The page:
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“Even private firms run by geniuses need a licence from society to operate.” — The Economist, Empire of the Geeks

Some of the most powerful people in tech see government as a tool of disrupted incumbents or an inefficient bureaucracy that runs contrary to tech values and thus the types of institutions best avoided. The Economist offers a cautionary reminder that just as people vote with their feet in markets, tech companies still need support from society (and their governments).

Following up on a16z’s great discussion with former D.C. Mayor Fenty, the a16z team talked with U.S. Representatives Fred Upton and Greg Walden of the Energy and Commerce Committee. They urged founders to focus on building something that customers love and were quick to highlight the power of markets in helping regulators understand what voters/consumers want.

Along similar lines, Tumml’s co-founders suggested something we’ve also found to be true: engaging with regulators too early can be deadly for startups. Without a vibrant community of support, there is little to suggest that new businesses will be welcomed. Echoing a16z’s recommendations, they urge focusing on building something people love to ensure that when the time comes to engage with regulators, your community will help you make your case.

More from The Economist, a16z (audio), and Tumml.

[Startup Candidate] Logcheck: Preventative maintenance and routine inspections are a critical part of ensuring that buildings function efficiently and safely. However, much of that process is managed on paper! Logcheck is changing that.

[Insights] Something Changed This Week: Jessica Lessin talks about three signs of less optimism in tech’s capital. Interestingly, Homejoy’s failure is highlighted; in part, their failure was caused by a dispute with regulators about the nature of full-time employment. More from The Information.

[Insights] Unicorn Club 2015: The sequel to the post that popularized unicorns in startup world is jam-packed with data and great observations. Despite an over-2x increase in unicorns, this update draws some cautionary conclusions. More on Techcrunch.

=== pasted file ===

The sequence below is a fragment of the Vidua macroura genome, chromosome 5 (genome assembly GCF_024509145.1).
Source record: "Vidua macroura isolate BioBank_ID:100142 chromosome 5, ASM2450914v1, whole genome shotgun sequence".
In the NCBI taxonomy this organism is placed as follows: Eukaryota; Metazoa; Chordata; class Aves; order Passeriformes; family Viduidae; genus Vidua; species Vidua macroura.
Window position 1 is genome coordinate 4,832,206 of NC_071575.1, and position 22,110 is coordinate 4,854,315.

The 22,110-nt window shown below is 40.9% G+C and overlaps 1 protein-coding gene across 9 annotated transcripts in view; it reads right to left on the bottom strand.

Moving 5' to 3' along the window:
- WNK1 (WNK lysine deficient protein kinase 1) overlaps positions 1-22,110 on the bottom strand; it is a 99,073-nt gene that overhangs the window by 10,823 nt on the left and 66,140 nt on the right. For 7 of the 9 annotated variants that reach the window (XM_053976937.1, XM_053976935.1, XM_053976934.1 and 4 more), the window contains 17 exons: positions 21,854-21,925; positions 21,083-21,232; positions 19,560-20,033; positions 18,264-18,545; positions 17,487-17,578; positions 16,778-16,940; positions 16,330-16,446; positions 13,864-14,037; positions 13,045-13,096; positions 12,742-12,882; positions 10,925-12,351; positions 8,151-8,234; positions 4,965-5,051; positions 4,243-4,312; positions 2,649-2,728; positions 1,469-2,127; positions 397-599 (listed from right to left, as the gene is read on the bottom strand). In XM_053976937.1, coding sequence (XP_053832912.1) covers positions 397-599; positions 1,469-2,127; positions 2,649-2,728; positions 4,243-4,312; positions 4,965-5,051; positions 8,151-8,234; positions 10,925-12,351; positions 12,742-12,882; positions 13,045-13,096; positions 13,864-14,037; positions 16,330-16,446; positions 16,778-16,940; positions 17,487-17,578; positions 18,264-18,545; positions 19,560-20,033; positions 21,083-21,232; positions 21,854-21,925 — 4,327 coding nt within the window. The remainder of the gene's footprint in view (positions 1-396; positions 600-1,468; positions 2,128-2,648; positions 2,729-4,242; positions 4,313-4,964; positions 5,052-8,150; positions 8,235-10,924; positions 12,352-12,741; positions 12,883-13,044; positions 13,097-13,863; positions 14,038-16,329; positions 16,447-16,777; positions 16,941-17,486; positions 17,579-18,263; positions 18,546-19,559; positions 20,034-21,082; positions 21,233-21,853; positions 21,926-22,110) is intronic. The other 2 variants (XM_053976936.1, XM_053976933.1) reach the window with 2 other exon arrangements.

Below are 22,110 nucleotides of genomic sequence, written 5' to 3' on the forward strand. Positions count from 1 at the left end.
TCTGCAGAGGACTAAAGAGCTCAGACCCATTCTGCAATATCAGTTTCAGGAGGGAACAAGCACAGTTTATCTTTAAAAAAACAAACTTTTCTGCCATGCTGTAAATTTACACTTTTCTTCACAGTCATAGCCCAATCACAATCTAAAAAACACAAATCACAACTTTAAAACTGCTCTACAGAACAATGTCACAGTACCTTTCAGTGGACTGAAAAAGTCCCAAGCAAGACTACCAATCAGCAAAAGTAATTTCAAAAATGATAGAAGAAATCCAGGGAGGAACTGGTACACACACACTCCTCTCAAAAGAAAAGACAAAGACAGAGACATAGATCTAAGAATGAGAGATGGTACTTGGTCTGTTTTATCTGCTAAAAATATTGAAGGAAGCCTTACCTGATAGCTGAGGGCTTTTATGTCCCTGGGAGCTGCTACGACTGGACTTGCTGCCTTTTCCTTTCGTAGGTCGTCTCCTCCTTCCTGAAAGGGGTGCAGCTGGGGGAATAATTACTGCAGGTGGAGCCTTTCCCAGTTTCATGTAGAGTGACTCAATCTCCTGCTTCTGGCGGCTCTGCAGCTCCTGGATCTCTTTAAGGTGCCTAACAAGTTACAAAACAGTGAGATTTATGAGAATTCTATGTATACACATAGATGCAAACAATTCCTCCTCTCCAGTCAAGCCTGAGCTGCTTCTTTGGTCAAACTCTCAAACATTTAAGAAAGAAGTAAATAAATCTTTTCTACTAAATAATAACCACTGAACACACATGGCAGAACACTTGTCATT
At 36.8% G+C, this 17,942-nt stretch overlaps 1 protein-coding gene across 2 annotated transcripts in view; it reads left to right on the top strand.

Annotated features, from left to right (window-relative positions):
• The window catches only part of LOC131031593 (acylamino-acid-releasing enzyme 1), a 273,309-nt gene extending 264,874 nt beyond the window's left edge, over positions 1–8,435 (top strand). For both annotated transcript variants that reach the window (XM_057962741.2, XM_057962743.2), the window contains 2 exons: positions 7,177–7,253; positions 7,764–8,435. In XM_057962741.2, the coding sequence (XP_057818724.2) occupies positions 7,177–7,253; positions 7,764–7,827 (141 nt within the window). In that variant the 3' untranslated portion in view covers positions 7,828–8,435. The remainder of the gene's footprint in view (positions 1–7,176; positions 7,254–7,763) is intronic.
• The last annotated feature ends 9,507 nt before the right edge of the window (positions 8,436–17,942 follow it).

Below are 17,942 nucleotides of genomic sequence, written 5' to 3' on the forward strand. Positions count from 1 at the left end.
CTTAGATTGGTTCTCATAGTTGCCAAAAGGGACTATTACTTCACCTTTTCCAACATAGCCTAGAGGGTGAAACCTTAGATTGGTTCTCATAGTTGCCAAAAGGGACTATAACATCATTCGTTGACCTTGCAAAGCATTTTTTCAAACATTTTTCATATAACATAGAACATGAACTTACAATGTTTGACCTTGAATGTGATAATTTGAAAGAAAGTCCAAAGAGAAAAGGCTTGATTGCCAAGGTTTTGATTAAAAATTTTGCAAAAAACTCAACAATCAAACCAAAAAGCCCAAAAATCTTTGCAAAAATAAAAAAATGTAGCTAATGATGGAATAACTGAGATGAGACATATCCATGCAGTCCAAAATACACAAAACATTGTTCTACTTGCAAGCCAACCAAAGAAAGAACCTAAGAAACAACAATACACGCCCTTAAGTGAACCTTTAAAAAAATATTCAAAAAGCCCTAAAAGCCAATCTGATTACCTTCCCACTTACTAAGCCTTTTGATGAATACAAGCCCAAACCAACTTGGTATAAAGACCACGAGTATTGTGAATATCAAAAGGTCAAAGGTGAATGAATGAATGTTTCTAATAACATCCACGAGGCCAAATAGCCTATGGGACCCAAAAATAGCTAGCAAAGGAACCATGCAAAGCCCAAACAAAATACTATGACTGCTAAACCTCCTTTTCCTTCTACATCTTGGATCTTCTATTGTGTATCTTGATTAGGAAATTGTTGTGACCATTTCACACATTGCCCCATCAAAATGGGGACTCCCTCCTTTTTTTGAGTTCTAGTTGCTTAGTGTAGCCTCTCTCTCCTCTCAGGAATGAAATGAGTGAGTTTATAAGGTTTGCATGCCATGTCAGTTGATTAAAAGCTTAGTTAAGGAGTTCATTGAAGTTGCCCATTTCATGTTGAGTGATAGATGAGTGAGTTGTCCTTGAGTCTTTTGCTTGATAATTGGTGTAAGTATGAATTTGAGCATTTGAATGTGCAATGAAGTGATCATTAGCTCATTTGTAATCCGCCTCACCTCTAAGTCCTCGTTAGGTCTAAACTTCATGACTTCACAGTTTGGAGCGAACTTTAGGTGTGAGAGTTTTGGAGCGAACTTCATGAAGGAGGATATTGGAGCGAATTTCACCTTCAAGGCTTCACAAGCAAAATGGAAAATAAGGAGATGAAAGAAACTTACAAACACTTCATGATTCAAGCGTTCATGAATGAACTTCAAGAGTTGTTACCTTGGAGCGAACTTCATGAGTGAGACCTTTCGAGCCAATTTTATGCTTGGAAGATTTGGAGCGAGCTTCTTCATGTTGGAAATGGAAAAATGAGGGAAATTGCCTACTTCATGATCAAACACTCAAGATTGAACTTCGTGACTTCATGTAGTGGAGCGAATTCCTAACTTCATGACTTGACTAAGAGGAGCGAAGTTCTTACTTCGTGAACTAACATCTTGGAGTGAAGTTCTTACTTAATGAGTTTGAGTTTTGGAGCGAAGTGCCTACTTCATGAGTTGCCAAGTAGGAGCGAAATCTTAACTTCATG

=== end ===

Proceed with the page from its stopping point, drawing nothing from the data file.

[Insights] Talent is Everywhere: Fred Wilson discussed why he is encouraging more of his portfolio companies to build engineering teams outside expensive cities like NYC and SF. Watch his interview with Andrew Ross Sorkin.

[Insights] Great Storytelling: Whether you are pitching investors or new employees, a great story can get people to cheer for the most unlikely heroes, including wall-mounted battery packs! Check out this simple framework.

[Opportunity] NYC Bigapps: We’re excited to partner with NYC Bigapps, the best-known open challenge centered on cities. This year, the focus is on waste, civic engagement, affordable housing, and exploring how IOT can positively impact cities. Learn more about Bigapps Challenges.

[Opportunity] Verge Accelerate: We’re also excited to partner with #VERGEcon. We love their focus on celebrating the best early-stage startups at the intersection of sustainability and tech. In October, Verge 2015 will feature 16 winners. Learn about Accelerate.

[Founder Updates] BRCK, Revivn, Rachio, and Onewheel: The BRCK team received a lot of attention and coverage during POTUS’s Kenya visit, but they tell us the real news is still to come :). Revivn has a new, much larger space to support more enterprise electronic recycling in NYC. And yes, they’d love more customers like these.  The Rachio and Onewheel online communities are starting to remind us of some of LEGO’s great work in this area. 

[Reading] Summer Reading: We hope our friends in the Northern Hemisphere will have a chance to take some time off. Here are a few books we think you might enjoy during your break.

• Antifragile: A great discussion of how to benefit from uncertainty about the future (thanks Andrew Frey for reminding us about this).

• The Box: A history of the shipping container and its pervasive but often overlooked effects (thanks to @km for flagging)

• U.S. Counterinsurgency Manual: This is much less about traditional warfare and much more about a hard-won understanding of winning hearts and minds.

• Sapiens: A beautiful exploration of what we can’t really know about the past. This serves as a great reminder that even recent history narratives leave out a lot.

• Remote: This title explores how to make distributed teams work. We’re longtime fans of Jason Fried of Basecamp (formerly 37Signals), and he doesn’t disappoint.

• Powering Global Action: This survey from C40 and ARUP offers a great perspective on how city governments around the world are positioned to play a central role in climate action.


We’ll be taking a little break over the next few weeks, so we’ll skip our next update. We hope you can enjoy some time off too.

Enjoy the break!

- Shaun, Stonly, and Anthony

P.S. Check out this fun interview with Syd Mead (the designer behind Blade Runner and TRON) on urban planning.

Need more Urban.Us? Find Us on Angel.co and Twitter. Catch up on past updates here.